A Dozen Summers – a quirky and funny film – Review
“Maisie and Daisy McCormack are two ordinary 12-year-olds finding their way through life in the 21st century. Oh, and they may have just hijacked a movie.”
And so the premise is set for this rather delightful and quirky kids film, A Dozen Summers.
The movie has been written and directed by Kenton Hall, A Dozen Summers stars Kenton’s own 12-year-old twin daughters Hero and Scarlet Hall as Maisie and Daisy McCormack.
Maisie and Daisy McCormack are two, ordinary twelve-year-old girls trying to make their way through the minefield of life in the 21st century. Which, as far as their concerned, is largely a case of trying to work out why grown-ups behave so oddly on such a regular basis. When they interrupt a children’s adventure story in progress, by scaring off the narrator (played by Colin Baker), they hijack the film and go ahead to tell the story of their own lives, through the lens of the movies they’ve seen.
Jacqueline (played by Sarah Warren), their mother is a struggling model with an idiosyncratic parenting method. Henry (played by Kenton Hall), their father, a writer who has sacrificed more than they realise to give them a stable home life. The two girls lead us through their day-to-day life, battling with bullies Jennifer, Audrey and Beth and the pull of first love, Matty Archer.
They take us through bad dates with Jacqueline, home-life with Henry, school life (with added werewolves and vampires), before finally being forced to take the first tentative steps into adulthood when Jacqueline finally settles down and they decide to set their father up with their teacher, Miss Walters (played by Tallulah Sheffield). And they need to do it all before the story they interrupted re-asserts itself into their world. It’s a race against time and the two girls are learning it’s not necessarily a race they can win.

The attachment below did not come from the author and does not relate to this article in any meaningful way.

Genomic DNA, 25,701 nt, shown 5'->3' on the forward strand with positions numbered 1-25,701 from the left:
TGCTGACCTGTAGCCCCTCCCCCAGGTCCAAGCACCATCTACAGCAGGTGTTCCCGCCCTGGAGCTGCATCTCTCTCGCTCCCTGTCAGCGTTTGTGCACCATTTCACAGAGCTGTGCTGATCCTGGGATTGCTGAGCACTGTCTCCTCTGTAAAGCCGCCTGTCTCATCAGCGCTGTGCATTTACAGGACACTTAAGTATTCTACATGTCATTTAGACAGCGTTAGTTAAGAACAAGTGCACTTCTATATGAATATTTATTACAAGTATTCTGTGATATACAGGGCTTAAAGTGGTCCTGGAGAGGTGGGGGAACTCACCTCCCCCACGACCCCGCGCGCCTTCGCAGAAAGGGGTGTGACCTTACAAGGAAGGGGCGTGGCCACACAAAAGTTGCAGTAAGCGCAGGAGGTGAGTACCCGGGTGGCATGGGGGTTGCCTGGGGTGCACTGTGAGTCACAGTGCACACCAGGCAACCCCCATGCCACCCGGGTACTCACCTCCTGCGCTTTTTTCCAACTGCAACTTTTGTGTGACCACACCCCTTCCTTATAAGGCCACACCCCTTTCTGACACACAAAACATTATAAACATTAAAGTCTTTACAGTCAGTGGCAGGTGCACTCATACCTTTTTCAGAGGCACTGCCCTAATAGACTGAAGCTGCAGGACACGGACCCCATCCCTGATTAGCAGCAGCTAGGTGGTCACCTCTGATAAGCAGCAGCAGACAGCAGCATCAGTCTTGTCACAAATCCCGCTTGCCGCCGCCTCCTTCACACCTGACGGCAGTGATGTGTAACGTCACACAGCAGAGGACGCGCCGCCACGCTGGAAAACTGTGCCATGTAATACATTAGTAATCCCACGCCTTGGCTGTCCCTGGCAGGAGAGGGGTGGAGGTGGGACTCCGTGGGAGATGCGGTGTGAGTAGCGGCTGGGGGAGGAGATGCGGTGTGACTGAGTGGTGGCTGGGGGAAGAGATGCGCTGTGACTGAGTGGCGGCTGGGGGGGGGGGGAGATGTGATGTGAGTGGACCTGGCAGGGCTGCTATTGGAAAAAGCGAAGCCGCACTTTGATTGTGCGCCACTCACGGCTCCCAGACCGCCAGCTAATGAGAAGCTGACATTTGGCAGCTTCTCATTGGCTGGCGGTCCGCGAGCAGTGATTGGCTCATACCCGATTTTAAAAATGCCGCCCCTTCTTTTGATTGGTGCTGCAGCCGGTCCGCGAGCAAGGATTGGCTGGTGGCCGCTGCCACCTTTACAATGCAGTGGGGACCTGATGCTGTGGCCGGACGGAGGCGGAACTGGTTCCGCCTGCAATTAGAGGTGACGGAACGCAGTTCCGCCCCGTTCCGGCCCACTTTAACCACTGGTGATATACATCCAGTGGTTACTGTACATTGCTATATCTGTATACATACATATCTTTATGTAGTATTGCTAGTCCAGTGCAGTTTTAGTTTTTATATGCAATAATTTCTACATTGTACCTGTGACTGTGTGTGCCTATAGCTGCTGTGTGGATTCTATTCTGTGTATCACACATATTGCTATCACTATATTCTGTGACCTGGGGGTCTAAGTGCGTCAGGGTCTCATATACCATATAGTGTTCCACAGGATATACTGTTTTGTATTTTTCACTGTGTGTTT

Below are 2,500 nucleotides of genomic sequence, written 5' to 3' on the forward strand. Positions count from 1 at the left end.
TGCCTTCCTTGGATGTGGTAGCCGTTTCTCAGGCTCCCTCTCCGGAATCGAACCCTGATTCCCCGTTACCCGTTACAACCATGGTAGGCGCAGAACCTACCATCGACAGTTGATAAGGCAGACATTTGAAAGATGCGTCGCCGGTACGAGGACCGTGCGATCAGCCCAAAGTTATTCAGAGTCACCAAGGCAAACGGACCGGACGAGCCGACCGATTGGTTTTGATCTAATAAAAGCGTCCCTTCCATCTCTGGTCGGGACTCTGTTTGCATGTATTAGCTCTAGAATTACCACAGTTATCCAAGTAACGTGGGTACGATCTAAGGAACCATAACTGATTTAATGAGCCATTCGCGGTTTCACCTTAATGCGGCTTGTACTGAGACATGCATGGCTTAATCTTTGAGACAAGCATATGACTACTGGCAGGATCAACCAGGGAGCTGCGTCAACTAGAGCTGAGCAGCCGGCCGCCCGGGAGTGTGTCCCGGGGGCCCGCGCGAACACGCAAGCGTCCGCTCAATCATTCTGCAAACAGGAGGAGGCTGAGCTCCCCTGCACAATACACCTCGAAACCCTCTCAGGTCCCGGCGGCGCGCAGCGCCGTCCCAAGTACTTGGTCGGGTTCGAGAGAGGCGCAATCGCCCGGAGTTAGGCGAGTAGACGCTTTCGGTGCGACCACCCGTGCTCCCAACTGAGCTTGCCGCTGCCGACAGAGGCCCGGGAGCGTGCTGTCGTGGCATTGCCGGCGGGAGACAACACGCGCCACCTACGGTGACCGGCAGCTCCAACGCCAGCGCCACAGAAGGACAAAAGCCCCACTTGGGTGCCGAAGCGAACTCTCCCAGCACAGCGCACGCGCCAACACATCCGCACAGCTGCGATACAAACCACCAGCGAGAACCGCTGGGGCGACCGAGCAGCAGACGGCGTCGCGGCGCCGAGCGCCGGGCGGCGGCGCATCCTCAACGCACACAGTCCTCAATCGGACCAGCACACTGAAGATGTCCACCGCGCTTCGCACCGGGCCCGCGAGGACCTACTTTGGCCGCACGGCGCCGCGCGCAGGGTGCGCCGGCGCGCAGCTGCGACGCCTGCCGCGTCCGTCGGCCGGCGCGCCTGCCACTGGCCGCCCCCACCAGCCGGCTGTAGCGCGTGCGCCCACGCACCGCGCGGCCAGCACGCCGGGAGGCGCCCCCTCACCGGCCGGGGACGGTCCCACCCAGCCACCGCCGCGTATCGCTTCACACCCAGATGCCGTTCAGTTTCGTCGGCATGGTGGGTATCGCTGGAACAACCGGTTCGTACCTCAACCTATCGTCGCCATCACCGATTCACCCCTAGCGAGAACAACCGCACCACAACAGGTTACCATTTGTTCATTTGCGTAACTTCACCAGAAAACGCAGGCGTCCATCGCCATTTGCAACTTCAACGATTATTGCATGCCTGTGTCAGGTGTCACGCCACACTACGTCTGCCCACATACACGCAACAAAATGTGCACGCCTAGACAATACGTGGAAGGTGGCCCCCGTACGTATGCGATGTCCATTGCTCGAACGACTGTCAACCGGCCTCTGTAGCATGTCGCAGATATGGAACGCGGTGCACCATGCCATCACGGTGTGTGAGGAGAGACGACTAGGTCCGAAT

As a parent, I have been dragged to every children’s film produced over the last decade. Too often, with rare and beautiful exceptions, this has resulted in my stumbling from the cinema, muttering, “My eyes, my eyes”. And even when the film has managed to entertain and inspire the entire audience, regardless of age, I’ve wondered why we so often seem to split films about and for older children into “escapist ad-venture” and “cautionary tale”. – Kenton Hall
A Dozen Summers certainly takes us on a journey through the eyes of the two twelve-year-olds with the use of their imagination being shown to the viewer in the form of some cleverly crafted “skits” from Kenton Hall, these all add to the charm of the movie.
In this day and age of Hollywood bringing us, what seems like nothing but, prequels and reboots, it makes a refreshing change to see a movie made with a passion for having something a little different and using actors that may not be up to scratch of the big block busters, but it works for A Dozen Summers.
I have to say that Kenton Hall has done a good job on A Dozen Summers, it’s quirky, funny and a film that is not just for the kids, it is one of those movies that all the family can sit down and watch and laugh together, with moments that all ages can relate to.
Our recommendation here at Blazing Minds is, go check out A Dozen Summers which is released on 21st August and keep an eye out for other projects from Kenton Hall, we’re looking forward to seeing many more films coming from Kenton.
A Dozen Summers Trailer
Movie Update 03/06/2016
Since we did this review, A Dozen Summers is now available on DVD.
A Dozen Summers, a Quirky and Delightful Film
Movie title: A Dozen Summers
Movie description: Maisie and Daisy McCormack are two ordinary 12-year-olds finding their way through life in the 21st century. Oh, and they may have just hijacked a movie.
Date published: 2015-08-18
Director(s): Kenton Hall
Actor(s): Colin Baker, Kenton Hall, Scarlet Hall, Daisy Hall, Ewen MacIntosh
Genre: Comedy, Drama, Family
A Dozen Summers is a quirky, funny and a film that is not just for the kids, it is one of those movies that all the family can sit down and watch and laugh together, with moments that all ages can relate to.